One way builders and homeowners are looking to install solar systems is through a lease or power purchase agreement (PPA) (i.e., a “solar agreement”) with a third-party solar provider. These solar agreements are currently available in a little over half of all U.S. states, and provide homeowners with a way to use solar panels without the upfront cost of purchasing a system. But solar agreements are known to create unique challenges when selling a home.

Some issues that sellers have experienced so far include:

  • Buyers shying away from a house because of the solar agreement (due to things like lease length, lease payment, lease contracts, maintenance considerations, technology obsolescence and more)
  • Buyers who may not meet the solar company’s qualifications to lease
  • Potential issues involving the proper transfer of the solar agreement

If you’re working with a seller who currently owns a home with a solar agreement, you may be able to help them navigate complications with the sale. While every situation is different, here are a few steps to consider:

  1. Start early: If you represent the seller, ask them early in the selling process whether the property is tied to a solar agreement. The terms for transferring a solar agreement may impact the marketability of a property, and disclosure to potential buyers is important.
  2. Request a copy of the solar lease agreement: Ask your client for a copy of the current solar agreement. If they don’t have a copy, they should request it from their solar company.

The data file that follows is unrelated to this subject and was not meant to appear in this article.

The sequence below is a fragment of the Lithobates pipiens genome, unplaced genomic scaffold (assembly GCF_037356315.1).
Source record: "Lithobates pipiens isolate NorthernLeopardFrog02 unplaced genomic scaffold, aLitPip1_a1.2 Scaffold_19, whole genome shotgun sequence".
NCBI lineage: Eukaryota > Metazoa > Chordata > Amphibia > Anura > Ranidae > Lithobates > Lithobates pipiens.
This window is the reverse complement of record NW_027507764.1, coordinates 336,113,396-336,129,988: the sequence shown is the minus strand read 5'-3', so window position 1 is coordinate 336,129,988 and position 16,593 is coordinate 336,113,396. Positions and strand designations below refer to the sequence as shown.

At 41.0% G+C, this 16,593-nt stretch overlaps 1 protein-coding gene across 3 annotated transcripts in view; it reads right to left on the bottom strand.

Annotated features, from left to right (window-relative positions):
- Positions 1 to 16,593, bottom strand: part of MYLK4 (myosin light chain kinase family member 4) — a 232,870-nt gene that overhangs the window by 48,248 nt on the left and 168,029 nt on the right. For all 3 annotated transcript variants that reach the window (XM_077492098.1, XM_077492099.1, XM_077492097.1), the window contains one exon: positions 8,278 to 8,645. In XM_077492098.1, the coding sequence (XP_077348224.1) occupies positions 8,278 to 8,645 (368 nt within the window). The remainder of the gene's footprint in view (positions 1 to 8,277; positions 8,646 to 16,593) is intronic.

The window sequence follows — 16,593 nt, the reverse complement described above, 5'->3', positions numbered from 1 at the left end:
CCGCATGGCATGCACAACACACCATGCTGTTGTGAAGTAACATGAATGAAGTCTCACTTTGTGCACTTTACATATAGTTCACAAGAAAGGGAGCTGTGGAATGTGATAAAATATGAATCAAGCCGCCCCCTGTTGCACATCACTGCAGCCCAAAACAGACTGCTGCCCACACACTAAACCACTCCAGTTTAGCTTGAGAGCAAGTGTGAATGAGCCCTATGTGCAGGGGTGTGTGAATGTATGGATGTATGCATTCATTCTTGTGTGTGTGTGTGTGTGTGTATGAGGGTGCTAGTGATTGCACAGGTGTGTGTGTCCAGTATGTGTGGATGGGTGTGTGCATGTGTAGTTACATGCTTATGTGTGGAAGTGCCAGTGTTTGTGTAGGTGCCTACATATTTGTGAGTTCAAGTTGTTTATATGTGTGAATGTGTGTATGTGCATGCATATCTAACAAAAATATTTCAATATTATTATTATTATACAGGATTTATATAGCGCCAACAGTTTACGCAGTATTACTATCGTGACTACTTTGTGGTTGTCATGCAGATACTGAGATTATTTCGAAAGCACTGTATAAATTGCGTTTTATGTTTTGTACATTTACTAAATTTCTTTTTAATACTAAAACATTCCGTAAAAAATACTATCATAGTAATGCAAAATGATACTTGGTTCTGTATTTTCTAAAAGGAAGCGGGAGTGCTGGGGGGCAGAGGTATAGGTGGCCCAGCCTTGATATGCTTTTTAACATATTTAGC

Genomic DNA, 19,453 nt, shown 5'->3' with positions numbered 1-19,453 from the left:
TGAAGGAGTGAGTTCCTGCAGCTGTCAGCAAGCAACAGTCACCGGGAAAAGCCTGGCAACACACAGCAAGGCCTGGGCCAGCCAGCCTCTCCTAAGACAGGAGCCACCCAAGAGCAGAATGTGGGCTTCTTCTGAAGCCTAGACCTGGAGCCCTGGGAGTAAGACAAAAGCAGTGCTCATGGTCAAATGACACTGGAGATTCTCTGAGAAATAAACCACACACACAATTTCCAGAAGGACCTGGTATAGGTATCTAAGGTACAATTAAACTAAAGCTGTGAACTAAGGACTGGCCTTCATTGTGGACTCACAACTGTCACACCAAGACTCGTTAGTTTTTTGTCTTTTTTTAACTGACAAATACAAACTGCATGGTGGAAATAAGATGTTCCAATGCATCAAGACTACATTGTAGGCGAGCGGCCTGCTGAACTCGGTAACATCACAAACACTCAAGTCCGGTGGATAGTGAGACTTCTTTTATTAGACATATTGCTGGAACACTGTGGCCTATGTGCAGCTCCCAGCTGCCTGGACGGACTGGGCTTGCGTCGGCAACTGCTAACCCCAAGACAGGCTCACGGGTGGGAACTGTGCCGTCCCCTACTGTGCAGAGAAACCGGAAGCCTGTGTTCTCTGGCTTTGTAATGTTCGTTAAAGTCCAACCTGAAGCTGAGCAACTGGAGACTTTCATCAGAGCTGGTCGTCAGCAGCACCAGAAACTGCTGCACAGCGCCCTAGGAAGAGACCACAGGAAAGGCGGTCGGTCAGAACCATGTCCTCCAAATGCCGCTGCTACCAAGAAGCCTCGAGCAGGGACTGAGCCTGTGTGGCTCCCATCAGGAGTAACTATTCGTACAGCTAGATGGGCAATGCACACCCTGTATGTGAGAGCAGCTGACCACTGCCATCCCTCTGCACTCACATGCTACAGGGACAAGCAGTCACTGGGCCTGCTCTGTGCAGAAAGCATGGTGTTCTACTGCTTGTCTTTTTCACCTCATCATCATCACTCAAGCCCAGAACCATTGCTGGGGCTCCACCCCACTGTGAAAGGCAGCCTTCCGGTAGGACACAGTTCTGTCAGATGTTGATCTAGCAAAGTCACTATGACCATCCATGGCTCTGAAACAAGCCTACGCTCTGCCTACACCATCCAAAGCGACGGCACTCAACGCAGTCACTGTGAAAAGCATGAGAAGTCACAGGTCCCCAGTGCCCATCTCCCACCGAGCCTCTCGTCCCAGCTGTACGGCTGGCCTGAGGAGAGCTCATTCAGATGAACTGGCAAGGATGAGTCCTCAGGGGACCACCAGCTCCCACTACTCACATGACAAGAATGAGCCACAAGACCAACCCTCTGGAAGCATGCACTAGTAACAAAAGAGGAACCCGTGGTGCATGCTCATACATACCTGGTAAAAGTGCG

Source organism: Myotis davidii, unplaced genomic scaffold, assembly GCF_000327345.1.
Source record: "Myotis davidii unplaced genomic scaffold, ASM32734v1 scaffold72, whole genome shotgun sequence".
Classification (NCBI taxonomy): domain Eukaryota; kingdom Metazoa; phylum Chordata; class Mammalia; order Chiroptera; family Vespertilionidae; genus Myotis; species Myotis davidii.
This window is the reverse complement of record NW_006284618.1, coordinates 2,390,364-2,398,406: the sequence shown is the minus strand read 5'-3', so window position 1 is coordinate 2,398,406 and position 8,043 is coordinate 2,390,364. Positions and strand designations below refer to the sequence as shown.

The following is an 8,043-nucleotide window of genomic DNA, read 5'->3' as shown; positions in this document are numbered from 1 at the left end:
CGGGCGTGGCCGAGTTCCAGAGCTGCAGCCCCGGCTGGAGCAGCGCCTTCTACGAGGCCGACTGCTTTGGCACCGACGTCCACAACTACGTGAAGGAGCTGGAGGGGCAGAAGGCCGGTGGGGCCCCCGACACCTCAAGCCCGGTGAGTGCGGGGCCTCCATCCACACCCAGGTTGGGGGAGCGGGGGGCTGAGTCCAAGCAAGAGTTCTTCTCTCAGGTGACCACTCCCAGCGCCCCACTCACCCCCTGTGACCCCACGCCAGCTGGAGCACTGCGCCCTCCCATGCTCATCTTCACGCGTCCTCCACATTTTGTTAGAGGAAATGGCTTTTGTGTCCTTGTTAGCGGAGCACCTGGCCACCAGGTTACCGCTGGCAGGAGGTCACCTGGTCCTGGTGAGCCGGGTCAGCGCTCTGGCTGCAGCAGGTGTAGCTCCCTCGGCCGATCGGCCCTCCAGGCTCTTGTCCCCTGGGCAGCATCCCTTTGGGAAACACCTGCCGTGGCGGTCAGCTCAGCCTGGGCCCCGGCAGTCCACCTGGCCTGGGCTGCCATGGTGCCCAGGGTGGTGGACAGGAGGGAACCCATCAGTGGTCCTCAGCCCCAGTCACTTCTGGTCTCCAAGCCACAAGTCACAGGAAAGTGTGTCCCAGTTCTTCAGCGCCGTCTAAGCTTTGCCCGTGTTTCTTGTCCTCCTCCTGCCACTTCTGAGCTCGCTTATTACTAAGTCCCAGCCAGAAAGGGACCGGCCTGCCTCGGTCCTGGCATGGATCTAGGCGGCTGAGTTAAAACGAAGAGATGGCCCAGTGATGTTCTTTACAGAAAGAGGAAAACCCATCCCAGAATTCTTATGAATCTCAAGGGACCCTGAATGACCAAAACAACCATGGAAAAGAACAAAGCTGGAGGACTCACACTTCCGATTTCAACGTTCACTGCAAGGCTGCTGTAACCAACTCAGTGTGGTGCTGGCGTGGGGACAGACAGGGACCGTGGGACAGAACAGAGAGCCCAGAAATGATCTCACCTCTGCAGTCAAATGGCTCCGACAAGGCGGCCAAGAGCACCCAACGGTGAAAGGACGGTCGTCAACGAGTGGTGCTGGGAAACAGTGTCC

1. Seek advice. Unfortunately, misconceptions about solar agreements are common. It’s important that buyers and sellers fully understand the terms of their solar agreement, including its transfer rights and requirements at the time of the sale of the home. Many solar companies have dedicated representatives to assist with the lease transfer process, but you may wish to advise your clients to consult with an attorney first.
  1. Cover all your bases: When selling a home subject to a solar agreement, it helps to work with a trusted company like Old Republic Title. We can alert you to potential title problems, such as an unrecorded solar easement and other possible title issues that need to be addressed prior to closing.
  2. Keep lines of communication open: Early in the process, provide your closing team with as much information as possible about the transaction. What they don’t know could cause delays to the closing process.
  3. Highlight the Value of Solar Power: Homeowners should be encouraged to emphasize the financial and environmental benefits of owning a solar power system. These advantages include substantial savings on utility bills and a reduced carbon footprint, which can be attractive selling points for potential buyers.
  4. Get an Appraisal: A fresh appraisal of the home that takes the solar panels into account can add significant value to the property. An experienced real estate agent or appraiser can assist in this process to ensure an accurate valuation.
  5. Prepare Necessary Documentation: Homeowners should be encouraged to gather all documents related to the solar system, including warranties, service agreements, and details about the system’s ownership. This information can be helpful to potential buyers and increase their confidence in the purchase.
  6. Feature the Solar System in the Listing: The solar system should be prominently mentioned in the home’s listing. Homes with solar panels can sell for more than homes without, so it’s important to highlight this unique feature to attract potential buyers.
  7. Clarify Financing Details: If the solar system was financed, homeowners should be aware of the requirements and liabilities associated with this. An experienced agent can help explain these details to potential buyers, ensuring a smooth and transparent transaction.

If you would like to learn more about how you can guide the sale of a home subject to a solar agreement, or find out what information your closing team might need, contact your Old Republic Title representative today.